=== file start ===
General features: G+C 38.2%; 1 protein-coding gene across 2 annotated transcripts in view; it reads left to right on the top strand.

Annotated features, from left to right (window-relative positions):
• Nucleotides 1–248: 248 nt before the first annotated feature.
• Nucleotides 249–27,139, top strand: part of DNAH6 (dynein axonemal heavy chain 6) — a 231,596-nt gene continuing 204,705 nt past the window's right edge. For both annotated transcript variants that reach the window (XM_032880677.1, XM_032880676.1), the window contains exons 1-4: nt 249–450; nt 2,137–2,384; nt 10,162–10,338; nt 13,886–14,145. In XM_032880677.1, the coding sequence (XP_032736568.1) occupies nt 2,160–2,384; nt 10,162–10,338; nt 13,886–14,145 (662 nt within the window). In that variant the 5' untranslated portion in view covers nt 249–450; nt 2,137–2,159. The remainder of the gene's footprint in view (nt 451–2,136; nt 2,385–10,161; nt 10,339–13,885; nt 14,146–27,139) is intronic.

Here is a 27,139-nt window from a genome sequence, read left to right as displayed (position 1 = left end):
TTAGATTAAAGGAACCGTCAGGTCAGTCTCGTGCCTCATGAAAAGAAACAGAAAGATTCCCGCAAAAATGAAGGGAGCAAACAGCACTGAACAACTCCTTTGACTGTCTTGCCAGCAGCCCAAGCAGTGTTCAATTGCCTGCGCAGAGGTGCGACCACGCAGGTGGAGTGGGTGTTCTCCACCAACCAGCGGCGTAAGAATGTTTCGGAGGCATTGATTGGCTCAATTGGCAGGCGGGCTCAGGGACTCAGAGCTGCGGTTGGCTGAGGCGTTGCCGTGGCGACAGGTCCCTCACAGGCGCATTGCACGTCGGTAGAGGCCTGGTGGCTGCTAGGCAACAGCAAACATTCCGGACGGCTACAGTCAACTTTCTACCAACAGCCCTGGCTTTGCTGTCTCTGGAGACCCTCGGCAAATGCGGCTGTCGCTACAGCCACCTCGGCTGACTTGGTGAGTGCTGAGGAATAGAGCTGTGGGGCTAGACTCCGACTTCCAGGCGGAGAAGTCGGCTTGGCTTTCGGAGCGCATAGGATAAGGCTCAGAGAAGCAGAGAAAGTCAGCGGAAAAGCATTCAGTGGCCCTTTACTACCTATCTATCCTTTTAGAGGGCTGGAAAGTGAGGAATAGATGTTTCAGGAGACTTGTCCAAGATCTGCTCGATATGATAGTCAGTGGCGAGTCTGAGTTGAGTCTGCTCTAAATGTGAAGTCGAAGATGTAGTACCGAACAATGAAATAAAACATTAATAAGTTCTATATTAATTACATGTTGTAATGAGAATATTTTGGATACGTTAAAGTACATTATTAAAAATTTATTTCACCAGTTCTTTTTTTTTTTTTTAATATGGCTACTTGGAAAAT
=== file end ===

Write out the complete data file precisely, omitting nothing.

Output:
General features: G+C 38.2%; 1 protein-coding gene across 2 annotated transcripts in view; it reads left to right on the top strand.

Annotated features, from left to right (window-relative positions):
• Nucleotides 1–248: 248 nt before the first annotated feature.
• Nucleotides 249–27,139, top strand: part of DNAH6 (dynein axonemal heavy chain 6) — a 231,596-nt gene continuing 204,705 nt past the window's right edge. For both annotated transcript variants that reach the window (XM_032880677.1, XM_032880676.1), the window contains exons 1-4: nt 249–450; nt 2,137–2,384; nt 10,162–10,338; nt 13,886–14,145. In XM_032880677.1, the coding sequence (XP_032736568.1) occupies nt 2,160–2,384; nt 10,162–10,338; nt 13,886–14,145 (662 nt within the window). In that variant the 5' untranslated portion in view covers nt 249–450; nt 2,137–2,159. The remainder of the gene's footprint in view (nt 451–2,136; nt 2,385–10,161; nt 10,339–13,885; nt 14,146–27,139) is intronic.

Here is a 27,139-nt window from a genome sequence, read left to right as displayed (position 1 = left end):
TTAGATTAAAGGAACCGTCAGGTCAGTCTCGTGCCTCATGAAAAGAAACAGAAAGATTCCCGCAAAAATGAAGGGAGCAAACAGCACTGAACAACTCCTTTGACTGTCTTGCCAGCAGCCCAAGCAGTGTTCAATTGCCTGCGCAGAGGTGCGACCACGCAGGTGGAGTGGGTGTTCTCCACCAACCAGCGGCGTAAGAATGTTTCGGAGGCATTGATTGGCTCAATTGGCAGGCGGGCTCAGGGACTCAGAGCTGCGGTTGGCTGAGGCGTTGCCGTGGCGACAGGTCCCTCACAGGCGCATTGCACGTCGGTAGAGGCCTGGTGGCTGCTAGGCAACAGCAAACATTCCGGACGGCTACAGTCAACTTTCTACCAACAGCCCTGGCTTTGCTGTCTCTGGAGACCCTCGGCAAATGCGGCTGTCGCTACAGCCACCTCGGCTGACTTGGTGAGTGCTGAGGAATAGAGCTGTGGGGCTAGACTCCGACTTCCAGGCGGAGAAGTCGGCTTGGCTTTCGGAGCGCATAGGATAAGGCTCAGAGAAGCAGAGAAAGTCAGCGGAAAAGCATTCAGTGGCCCTTTACTACCTATCTATCCTTTTAGAGGGCTGGAAAGTGAGGAATAGATGTTTCAGGAGACTTGTCCAAGATCTGCTCGATATGATAGTCAGTGGCGAGTCTGAGTTGAGTCTGCTCTAAATGTGAAGTCGAAGATGTAGTACCGAACAATGAAATAAAACATTAATAAGTTCTATATTAATTACATGTTGTAATGAGAATATTTTGGATACGTTAAAGTACATTATTAAAAATTTATTTCACCAGTTCTTTTTTTTTTTTTTAATATGGCTACTTGGAAAAT